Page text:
Thursday, November 8, 2007

Cancun Taxis- Blaring Banda and Spanish 101

Ok, you must hit play and listen to the song while reading this post. Well, I guess you don't have to, take it more as a suggestion I guess.

Six days a week at 6:25 am I walk out the door to catch a taxi to get to work. Rubbing sleep from my eyes, relishing a cigarette, I stand by the road with my arm thrust out hoping for an empty, quiet taxi. Hoping and hoping but always disappointed. Often there will be another passenger in the taxi already so we share, the taxista gets double fare and I add a few minutes onto my trip and endure the overpowering, freshly applied layers of aftershave or perfume that always seem to accompany my morning ride shares. Sharing isn't too bad, unless the other passenger is trying to chat with the driver over the blaring radio. And the radio is ALWAYS blaring, without fail. Usually with the song you are listening to now or some other banda or mariachi song. Other times it's a talk radio station with imperfect reception, cranked up so loud it is unclear if they are speaking Spanish or Venusian. 6:30 am is way too early for either of these aural assaults, but ni modo. I long for the days of Toronto's taxi law that states "You are entitled to a quiet ride". I'd love to see the faces of the taxi syndicate if I ever demanded that particular right. I think there would be a lot of thigh slapping and pointing at the silly white girl. Anywho, I always arrive safe and sound in the seemingly magical hands of the Cancun taxista. They have an uncanny ability to find the smallest possible openings in traffic and speed through them as if they are invincible. I've had a lot of white knuckle, bruised ear drum mornings, too many to count.

While I might not like my banda blaring the morning, I do rather like the taxistas. I like to say that "hablo espaƱol de taxistas" because a lot of the Spanish I have learned was gleaned in the cabbie classroom. I've learned about the history and geography of Mexico, how to cook carne asada, a few words and phrases in Mayan and have received a lot of advice on how to please a Mexican man. I've heard tales of woe that should be country songs (I lost my wife, my truck and my dog kind of stuff). I've had discussions about love, homosexuality, the price of tortillas, pinches turistas, and Britney Spears. Many a morning has been spent trying to explain to the driver why George Bush is such an ass, they just don't seem to understand the man (who does really?). Discussions of the weather are a staple, as are "Oh, I have friend/cousin/uncle who lives in Canada, what should I do to move there? Why do you live here when you could live there? Are you insane guera?" I think my favourite exercise is trying to explain what cold weather is really like and to try to force them to understand that while snow looks fun in the movies, it is really a completely miserable and disgusting thing to live through.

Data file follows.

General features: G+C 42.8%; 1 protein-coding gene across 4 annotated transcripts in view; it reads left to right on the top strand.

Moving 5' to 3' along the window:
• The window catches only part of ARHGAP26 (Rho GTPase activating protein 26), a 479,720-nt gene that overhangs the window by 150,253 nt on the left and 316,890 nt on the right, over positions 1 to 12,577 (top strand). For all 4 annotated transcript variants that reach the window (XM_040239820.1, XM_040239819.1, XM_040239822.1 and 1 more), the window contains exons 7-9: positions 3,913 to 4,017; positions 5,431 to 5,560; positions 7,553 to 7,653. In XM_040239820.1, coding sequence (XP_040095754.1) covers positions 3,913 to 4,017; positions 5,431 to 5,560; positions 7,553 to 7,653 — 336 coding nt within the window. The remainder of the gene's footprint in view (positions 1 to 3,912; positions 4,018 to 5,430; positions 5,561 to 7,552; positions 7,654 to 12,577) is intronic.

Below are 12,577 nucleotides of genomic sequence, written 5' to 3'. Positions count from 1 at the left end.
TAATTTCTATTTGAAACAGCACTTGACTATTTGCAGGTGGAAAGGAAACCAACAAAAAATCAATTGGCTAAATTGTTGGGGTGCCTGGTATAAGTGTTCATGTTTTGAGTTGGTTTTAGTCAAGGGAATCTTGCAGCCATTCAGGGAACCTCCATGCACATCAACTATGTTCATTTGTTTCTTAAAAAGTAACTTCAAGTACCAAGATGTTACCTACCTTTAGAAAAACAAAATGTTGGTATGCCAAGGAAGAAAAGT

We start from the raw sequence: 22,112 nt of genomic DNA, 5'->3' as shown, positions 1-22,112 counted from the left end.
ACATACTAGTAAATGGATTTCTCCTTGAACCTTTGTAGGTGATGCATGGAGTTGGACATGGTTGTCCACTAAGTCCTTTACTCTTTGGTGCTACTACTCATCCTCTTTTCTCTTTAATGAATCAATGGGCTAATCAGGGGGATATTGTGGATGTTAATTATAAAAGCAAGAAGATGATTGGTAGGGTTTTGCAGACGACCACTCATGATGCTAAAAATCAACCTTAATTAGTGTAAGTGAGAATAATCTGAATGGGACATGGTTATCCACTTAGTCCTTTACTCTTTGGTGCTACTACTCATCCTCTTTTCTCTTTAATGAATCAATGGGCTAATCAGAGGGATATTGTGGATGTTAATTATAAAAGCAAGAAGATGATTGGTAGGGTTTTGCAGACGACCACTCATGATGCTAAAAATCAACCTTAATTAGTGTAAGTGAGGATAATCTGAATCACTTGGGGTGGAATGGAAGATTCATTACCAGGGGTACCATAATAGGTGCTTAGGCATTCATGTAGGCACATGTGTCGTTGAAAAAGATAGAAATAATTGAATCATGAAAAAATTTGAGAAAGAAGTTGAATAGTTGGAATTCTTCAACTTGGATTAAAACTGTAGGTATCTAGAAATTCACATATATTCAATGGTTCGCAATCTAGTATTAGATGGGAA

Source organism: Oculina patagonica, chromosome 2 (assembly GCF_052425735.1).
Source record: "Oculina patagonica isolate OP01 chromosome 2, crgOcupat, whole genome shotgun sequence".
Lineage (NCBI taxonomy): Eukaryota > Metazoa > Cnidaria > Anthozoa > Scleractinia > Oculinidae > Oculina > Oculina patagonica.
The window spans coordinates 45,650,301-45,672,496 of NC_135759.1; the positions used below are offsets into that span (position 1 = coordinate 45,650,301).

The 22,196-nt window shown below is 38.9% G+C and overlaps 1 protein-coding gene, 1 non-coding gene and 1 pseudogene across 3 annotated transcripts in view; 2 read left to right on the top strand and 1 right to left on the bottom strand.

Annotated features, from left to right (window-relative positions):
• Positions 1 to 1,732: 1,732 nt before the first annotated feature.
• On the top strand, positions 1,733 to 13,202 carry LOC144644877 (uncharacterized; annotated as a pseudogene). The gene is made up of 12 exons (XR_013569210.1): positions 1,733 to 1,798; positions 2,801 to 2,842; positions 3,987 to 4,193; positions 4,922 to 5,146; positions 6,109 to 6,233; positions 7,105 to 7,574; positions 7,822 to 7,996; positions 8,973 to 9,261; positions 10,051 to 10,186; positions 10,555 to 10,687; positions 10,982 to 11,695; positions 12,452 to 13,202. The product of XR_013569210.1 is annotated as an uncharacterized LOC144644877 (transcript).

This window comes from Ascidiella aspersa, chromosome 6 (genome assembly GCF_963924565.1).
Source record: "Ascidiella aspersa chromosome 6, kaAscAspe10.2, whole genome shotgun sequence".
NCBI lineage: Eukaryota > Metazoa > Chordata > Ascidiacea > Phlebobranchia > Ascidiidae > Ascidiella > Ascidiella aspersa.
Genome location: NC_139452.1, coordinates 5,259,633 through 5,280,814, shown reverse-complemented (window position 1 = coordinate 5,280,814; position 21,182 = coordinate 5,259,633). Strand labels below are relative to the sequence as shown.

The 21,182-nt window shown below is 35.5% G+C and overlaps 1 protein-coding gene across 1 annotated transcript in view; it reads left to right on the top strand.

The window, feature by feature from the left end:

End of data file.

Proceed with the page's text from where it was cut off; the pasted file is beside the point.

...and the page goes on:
I love my Taxi University, it's more than just a mode of transportation, it's an adventure. If we buy a car as planned, I will miss my taxi chats. One thing is certain though, I won't miss the sunrise banda music.


Anonymous said...

Great post!! Got the memories rolling!

I got a lot of..."Oh, you're from Boston! My cousin/uncle/friend lives in Carolina del Norte. His name is Arturo. Do you know him?"

But tha damn banda isn't limited to taxistas at 6 in the morning....I got picked up on more than one occasion by my lovely neighbor from Tampico blaring banda!

Jennifer said...

Gotta love the Banda, LOL. I think its funny how people will say - my so and so lives in xyz (somewhere in the us - doesnt have to be close to where I live) and ask if they know them. But sometimes I am guilty of the same thing, LOL. In a city right next to where I live there is a big hispanic community, and I have on occasion asked my husband (and my ex when we were together) if they knew so and so. And my husband would say no, and I would say how can you live in the same city/area and not know them? And he finally said to me, it isnt up to him to know all the spanish people in the US, and it made me realize how stupid the question sounded, LOL. But when I asked him, I guess I was thinking that since I had run across this person, he must have too at some point.

CancunCanuck said...

Melissa, my friend's cousin's wife's best friend Michelle lives in the United States, do you know her? Yep, people are funny that way. And yes oh my goodness, give me banda at night with a nice shot of tequila with sangrita and I am there, but NOT at 6 am! (I would have killed your neighbours).

Jennifer, you mean your husband doesn't know all the Hondurans outside of Honduras? Shocking! :)

Jorge said...

Good example... I love this girl, the best wife I could ever get.

Love you Kel.

Anonymous said... was our dear Octavio...not only my neighbor but my ride to work. A secret banada freak.

CancunCanuck said...

Oh dear, not Octavio! I just can't picture him grooving on the banda. :)

CancunCanuck said...

Jorge, love you too mi amor. :)

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